Besides the many Early Christian and Byzantine Monuments such as the Church of Agios Dimitrios (patron saint and protector of Thessaloniki dating back to 5th century AD), the Church of Agia Sofia (built in the early 7th century on the site of an older temple), the Monastery of Vlatadon dating back to the 14th century, Thessaloniki continued to develop its rich history even when it came under Roman rule in 168 BC with the fall of the Kingdom of Macedon. The Rotunda is an example of this heritage.
The Rotunda (Greek: Ροτόντα) was built in 306 AD by the Romans. The structure is cylindrical in shape with a flat brick dome, 30m high at the peak. In its original design it had an oculus – a circular opening in the dome.
Emperor Galarius made the Rotunda a part of the palatial complex and it was thought that it would be used as his mausoleum. However, after his death in 311 AD, the Rotunda stood empty for several decades until Emperor Theodosius I had it converted into a Christian church in the late 4th century AD. It was decorated with frescoes and very high quality mosaics. The structure was used as a church for over 1200 years until the city fell to the Ottomans in 1430. In 1590 it was converted into a mosque, the Mosque of Suleyman Hortaji Effendi and a minaret was added. It was used as a mosque until 1912 when the city was taken over by the Greek forces during the Balkan Wars between 1912 and 1913. The countries of Greece, Bulgaria, Montenegro and Serbia rose up against Ottoman rule to gain their independence.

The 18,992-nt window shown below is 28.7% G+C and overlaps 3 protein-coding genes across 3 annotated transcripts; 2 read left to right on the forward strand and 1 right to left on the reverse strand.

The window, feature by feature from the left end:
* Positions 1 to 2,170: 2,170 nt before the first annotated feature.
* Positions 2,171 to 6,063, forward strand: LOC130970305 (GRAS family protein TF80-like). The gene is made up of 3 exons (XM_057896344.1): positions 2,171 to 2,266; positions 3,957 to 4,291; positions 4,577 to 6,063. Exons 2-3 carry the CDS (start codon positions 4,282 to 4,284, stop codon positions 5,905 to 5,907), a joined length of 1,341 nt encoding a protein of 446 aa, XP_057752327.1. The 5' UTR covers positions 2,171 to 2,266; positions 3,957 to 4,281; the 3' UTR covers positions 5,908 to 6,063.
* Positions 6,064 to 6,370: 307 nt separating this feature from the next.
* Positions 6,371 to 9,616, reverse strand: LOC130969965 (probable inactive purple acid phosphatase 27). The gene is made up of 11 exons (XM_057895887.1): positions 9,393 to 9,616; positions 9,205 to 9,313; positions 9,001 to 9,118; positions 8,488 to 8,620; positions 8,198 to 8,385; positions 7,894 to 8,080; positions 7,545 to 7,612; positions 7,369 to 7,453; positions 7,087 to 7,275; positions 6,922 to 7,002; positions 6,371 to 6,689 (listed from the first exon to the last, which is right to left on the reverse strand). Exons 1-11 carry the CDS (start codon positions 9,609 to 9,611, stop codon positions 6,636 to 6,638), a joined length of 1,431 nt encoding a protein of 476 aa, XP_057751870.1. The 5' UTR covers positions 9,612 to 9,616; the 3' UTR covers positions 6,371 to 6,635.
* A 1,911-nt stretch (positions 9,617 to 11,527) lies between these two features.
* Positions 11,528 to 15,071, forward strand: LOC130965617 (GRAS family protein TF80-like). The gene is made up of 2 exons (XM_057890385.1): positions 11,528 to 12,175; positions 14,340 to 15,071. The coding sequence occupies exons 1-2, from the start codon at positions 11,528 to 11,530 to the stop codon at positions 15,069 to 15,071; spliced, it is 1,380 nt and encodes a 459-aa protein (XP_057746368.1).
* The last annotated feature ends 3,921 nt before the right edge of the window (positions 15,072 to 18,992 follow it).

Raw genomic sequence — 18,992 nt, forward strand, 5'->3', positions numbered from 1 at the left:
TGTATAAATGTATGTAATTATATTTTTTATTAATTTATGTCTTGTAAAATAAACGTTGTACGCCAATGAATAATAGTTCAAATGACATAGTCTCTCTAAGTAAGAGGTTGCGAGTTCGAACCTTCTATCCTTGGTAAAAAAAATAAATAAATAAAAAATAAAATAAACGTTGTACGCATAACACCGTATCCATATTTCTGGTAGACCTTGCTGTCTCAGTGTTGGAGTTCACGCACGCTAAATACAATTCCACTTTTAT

On a recent visit to Thessaloniki, an exhibition of mosaics from the Church of Saint Demetrius, the Archeiropoietos and the Latomos Monastery of Thessaloniki along with copies of mosaics from Ravenna created in the 1950s was on display. Ravenna, in northern Italy, is a city well known for its impressive mosaics. It was the capital city of the Western Roman Empire from 402 until the empire collapsed in 476. It then became the capital of the Ostrogothic Kingdom until it was re-conquered in 540 by the Byzantine Empire. In 751, it became the seat of the Kingdom of Lombard.
The exhibition has been organised by the Department of Archaeological Museums, Exhibitions and Educational Programmes of the Ministry of Culture and Sports, in collaboration with the Ephorate of Antiquities of Thessaloniki and the Municipality of Ravenna, with the support of the Italian Ambassador to Athens. Copies of selected wall mosaics created in Ravenna in the 1950s that represent monuments dating back to the 5th and 6th century have been brought to Thessaloniki as part of an exhibition on mosaics. Some of them are copies from the Basilica of San Vitale in Ravenna. They reflect the high art of the originals and offer a unique opportunity for the visitors to admire them together with the original mosaics of the monument in Thessaloniki.
Among the exhibits is an impressive reproduction of the procession of Empress Theodora and her retinue as well as praying saints, ornate decorative motifs, peacocks, fabrics and censers; all in vivid and bright golden colouring.
Wall mosaics comprise one of the most impressive expressions of Byzantine art. The majority of the Early Byzantine mosaics are preserved in Thessaloniki and the earliest of them are found in the imposing Rotunda, one of the most significant monuments of world cultural heritage. Following the restoration of the Rotunda and its opening to the public, visitors for the first time may enjoy up close the unique details of its decoration.
Mosaics from Saint Demetrius, the Acheiropoietos (icons made without hands; they appeared miraculously) and the Latomos Monastery can also be seen through visual material. High-resolution photos of the ceiling mosaics have been placed in the centre of the Rotunda so that the visitor can see the figures close up and thus compare the two workshops.
Today, the Rotunda is an archaeological site and exhibition centre although it is used for religious purposes on special occasions. It is also a UNESCO World Heritage Site.